Oil prices ease in cautious trade ahead of U.S. inflation data
Oil prices fell on Tuesday, relinquishing some of the strong gains in the previous two sessions while the market remained cautious ahead of U.S. inflation figures for April, which will be key to the Federal Reserve’s next interest rate decision.
The Brent crude price was down 30 cents, or 0.4%, at $76.71 and U.S. West Texas Intermediate (WTI) crude fell 26 cents, or 0.4%, to trade at $72.90 at 0340 GMT.
Both contracts had settled up more than 2% in the previous trading session.
“Oil prices have rebounded somewhat in the last two sessions, so now is time for a pause … with no real positive data coming out,” said Suvro Sarkar, lead energy analyst at DBS Bank.
“The market is cautious today ahead of the inflation data…. With net long positions declining sharply over the last two weeks, a lot of traders are already out of the market, so volumes are low.”
European stock futures drift, Chinese trade data disappoints
European stock markets are expected to open in a cautious manner Tuesday, as investors digest the latest Chinese trade data ahead of the latest U.S. inflation report and the Bank of England’s policy-setting meeting.
At 02:00 ET (06:00 GMT), the DAX futures contract in Germany traded 0.1% higher, CAC 40 futures in France traded largely flat and the FTSE 100 futures contract in the U.K. rose 0.1%, with the U.K. financial markets returning from a public holiday.
European equities have benefited from generally positive earnings this quarter to date, with results from the banking sector showing a degree of strength, especially given the ongoing turmoil across the pond.
UBS (SIX:UBSG) said on Tuesday that Credit Suisse CEO Ulrich Koerner will join the executive board of the combined bank once it closes its government-prompted takeover of its Swiss rival.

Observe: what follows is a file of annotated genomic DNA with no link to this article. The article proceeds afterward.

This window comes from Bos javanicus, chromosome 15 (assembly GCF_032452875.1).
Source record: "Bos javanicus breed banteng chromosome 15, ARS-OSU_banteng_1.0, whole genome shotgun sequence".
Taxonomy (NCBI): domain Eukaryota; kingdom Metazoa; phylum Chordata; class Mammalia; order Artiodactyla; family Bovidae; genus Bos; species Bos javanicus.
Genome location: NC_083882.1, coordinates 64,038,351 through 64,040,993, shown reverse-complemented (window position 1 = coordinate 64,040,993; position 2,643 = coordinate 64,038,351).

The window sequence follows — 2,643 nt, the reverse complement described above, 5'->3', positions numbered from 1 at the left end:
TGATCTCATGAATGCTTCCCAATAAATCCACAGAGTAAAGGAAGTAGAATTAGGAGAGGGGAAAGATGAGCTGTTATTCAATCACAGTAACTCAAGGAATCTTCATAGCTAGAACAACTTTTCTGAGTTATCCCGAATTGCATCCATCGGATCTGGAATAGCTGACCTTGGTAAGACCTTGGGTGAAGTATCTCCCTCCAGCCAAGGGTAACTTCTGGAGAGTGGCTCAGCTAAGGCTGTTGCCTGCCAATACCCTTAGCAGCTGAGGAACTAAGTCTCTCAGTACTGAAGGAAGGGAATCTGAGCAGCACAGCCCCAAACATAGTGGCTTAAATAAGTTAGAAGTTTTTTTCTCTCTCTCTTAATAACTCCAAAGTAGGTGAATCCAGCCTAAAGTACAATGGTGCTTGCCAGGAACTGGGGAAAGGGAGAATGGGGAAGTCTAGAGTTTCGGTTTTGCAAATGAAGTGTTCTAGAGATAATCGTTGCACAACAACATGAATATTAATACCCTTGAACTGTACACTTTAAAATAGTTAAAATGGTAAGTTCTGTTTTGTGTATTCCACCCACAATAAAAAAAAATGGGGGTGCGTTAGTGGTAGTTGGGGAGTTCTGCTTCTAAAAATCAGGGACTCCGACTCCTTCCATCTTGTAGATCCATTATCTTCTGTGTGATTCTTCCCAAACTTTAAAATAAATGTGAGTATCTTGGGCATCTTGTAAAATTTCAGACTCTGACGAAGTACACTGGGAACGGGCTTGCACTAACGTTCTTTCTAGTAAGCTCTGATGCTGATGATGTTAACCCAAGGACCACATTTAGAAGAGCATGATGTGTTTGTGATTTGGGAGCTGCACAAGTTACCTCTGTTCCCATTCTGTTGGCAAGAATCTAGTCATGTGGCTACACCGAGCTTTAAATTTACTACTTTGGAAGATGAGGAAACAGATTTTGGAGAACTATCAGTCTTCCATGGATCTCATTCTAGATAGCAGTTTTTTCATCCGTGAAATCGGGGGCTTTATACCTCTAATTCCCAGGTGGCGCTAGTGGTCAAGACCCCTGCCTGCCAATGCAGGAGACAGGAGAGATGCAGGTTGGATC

There are more earnings due Tuesday from the likes of Fresenius (ETR:FREG) and Direct Line (LON:DLGD), while Daimler Truck (ETR:DTGGe) confirmed strong growth in first quarter sales as supply chain and demand improve.
That said, attention may well be directed elsewhere, with investors studying the latest trade data from China, a major market for the eurozone’s largest exporters.
Gold steady above $2,000 as markets await U.S. inflation data
Gold prices steadied above key levels on Tuesday, keeping to slim trading ranges as traders awaited more cues on the U.S. economy from key inflation data due this week, while concerns over a banking crisis and a potential recession remained in play.
The yellow metal saw a heavy dose of profit taking on Friday, plummeting from near record highs as a stronger-than-expected labour market report suggested that the Federal Reserve will remain hawkish for longer this year.
While markets expect the bank to likely pause its rate hike cycle, they have also begun scaling back bets on potential rate cuts this year. Any upside in gold is likely to be held back by interest rates remaining higher for longer.
Safe haven demand for gold also retreated in recent sessions. Fears of an imminent U.S. banking crisis eased as a Federal Reserve survey of loan conditions showed on Monday that the recent collapse of several banks had not impacted credit conditions as drastically as feared.
Spot gold rose 0.1% to $2,022.85 an ounce, while gold futures fell 0.2% to $2,029.85 an ounce by 21:58 ET (01:58 GMT).
Market focus is now chiefly on U.S. consumer price index inflation data due on Wednesday, which is expected to show that inflation eased slightly in April from the prior month. But inflation is still expected to remain well above the Fed’s annual target range, potentially eliciting a hawkish reaction from the central bank to the data.
Important Note: The information found on Ausprime platform is intended only to be informative, is not advice nor a recommendation, nor research, or a record of our trading prices, or an offer of, or solicitation for a transaction in any financial instrument and thus should not be treated as such. The information provided does not include any specific investment objectives, financial situation and needs of any specific person who may receive it. The past performance is not a reliable indicator of future performance and/or results. Past Performance or Forward-looking scenarios are not a guarantee of future performance. Actual results may differ materially from those anticipated in forward-looking or past performance statement